McKinsey believes the network divisions must undergo: "a makeover that lets it shed its cost-center past to become a leading function that influences digital and analytics" adding that the network must be seen as a source of data and customer insight and not seen as a physical asset. But Doherty says that is easier said than done. "Networks are often layered and consist of parts from acquisitions, so there is a complex web to get that data from."

An added complexity, according to Doherty, is the budget available to telco technology leaders. "CIOs and CTOs are always under the cosh when it comes to capital budgets and in particular at the larger telcos, as they are rightly worried about increasing technology debt."

As a result telco CIOs are caught between a rock and a hard place, at a time when new technologies are arriving on the market which will bring artificial intelligence and automation to network operations, some may find they are unable to exploit these technologies. Yet the move to 5G will enable their customers to adopt these very technologies.

Gilmour does believe there are savings to be achieved. "We see IT savings over the long term as being one of the initial drivers for 5G network investment. You're getting a more efficient access medium for data transfer, and this is particularly relevant for new entrants into this space who won't have to build all the legacy 2G, 3G, and 4G networks to support their 5G network." 

Digitisation needs

"All of a sudden it became clear that the customer would be loyal to the device and not the network and that was a paradigm shift," reflects Phil Jordan, Group CIO of retailer Sainsburys of the arrival of the iPhone. Jordan was CIO for international network provider Vodafone in 2007 when the iPhone arrived and went on to be CIO of O2 and Group CIO of Telefonica in an 18-year career in telecoms. "The network, which is the telco's biggest asset, has become commoditised."

Doherty agrees: "All operators want to move from the utility look, but many fall down on the customer journey. You cannot rest on your laurels as the range of services and bundles the customer demands is huge. You are dealing with customers with high and moving expectations, and today they expect to be able to move seamlessly across different services you offer." The CIO adds that with 5G the customer will move from a 5G service within a factory or hospital for example and on to the wider telecoms network when they leave that building with no change in service quality. Telco CIOs will therefore need to develop excellent hand-over processes and APIs to deliver that quality of service.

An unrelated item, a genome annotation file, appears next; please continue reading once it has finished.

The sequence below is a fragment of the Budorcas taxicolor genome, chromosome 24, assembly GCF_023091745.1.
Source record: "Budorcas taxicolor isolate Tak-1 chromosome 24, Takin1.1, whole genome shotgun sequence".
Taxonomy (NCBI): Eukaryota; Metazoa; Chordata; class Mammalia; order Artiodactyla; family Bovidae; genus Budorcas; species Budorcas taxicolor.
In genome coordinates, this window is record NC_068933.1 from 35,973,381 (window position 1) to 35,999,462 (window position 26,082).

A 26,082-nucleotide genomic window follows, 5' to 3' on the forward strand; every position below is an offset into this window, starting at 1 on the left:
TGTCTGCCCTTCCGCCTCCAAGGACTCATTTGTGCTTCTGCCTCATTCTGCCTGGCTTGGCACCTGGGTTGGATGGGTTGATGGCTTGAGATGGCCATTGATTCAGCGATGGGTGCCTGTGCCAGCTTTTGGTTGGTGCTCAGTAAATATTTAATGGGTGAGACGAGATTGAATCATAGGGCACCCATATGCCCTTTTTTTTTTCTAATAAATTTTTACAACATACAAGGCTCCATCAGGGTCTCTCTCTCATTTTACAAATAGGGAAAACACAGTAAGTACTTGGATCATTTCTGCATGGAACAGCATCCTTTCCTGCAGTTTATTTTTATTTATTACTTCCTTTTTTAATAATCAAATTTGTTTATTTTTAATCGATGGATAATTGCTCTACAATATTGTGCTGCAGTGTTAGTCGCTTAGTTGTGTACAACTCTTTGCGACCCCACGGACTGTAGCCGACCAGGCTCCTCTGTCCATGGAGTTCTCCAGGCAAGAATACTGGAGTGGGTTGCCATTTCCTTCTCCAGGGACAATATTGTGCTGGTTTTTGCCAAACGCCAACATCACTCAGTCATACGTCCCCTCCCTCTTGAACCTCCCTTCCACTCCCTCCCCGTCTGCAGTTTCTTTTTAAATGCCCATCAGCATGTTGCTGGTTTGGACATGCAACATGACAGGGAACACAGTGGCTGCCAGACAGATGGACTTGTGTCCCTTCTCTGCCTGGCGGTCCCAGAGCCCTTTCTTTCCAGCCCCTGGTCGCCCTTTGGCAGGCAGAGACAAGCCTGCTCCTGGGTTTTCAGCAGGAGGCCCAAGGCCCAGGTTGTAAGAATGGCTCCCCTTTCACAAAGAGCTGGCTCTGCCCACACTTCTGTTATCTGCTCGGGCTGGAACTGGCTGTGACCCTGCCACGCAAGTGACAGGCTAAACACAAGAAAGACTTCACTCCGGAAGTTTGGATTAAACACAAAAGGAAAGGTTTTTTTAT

To deliver great APIs and hand-overs, telco CIOs will need to increase their data focus.  McKinsey's research says telco CIOs must consider how technology can be used to reduce the time between insight and action. Former telco CIO Jordan says the CIO role, both in retail and his former vertical market, is now all about data-driven insight. "The role of technology has changed, it is the differentiator that will disrupt the business positively." 

Doherty believes that for many telcos the data can be used to reduce costs, but revenue generation from data remains "some way off" for many telcos. 

Calling the cloud

"Telcos will have to keep moving to a cloud infrastructure in order to meet the dynamics of the new types of network services, such as network slicing," Doherty says. Cloud vendors are well aware of this, in late September Microsoft announced a telco specific Azure cloud platform, partly in response to market demand, but also pressures from the US government for telcos to have access to technologies other than Huawei of China. Microsoft has recently acquired cloud networking tech providers Affirmed Networks and Metaswitch, demonstrating its interest in getting into 5G early. Famously Microsoft was late to the mobile market and rushed into a series of late and botched buys and relationships with Nokia and others.

Being a CIO in any vertical market is tough, but telco CIOs face the major challenge of reducing costs as their market builds out its second major infrastructure investment in under a decade. But the cloud and analytical technologies enabled by their sector's previous investments provide a range of tools to both lower costs and digitally transform the operations of their organisations. Doherty concludes: "They can move away from being locked in, cloud and software can help them be more fleet of foot."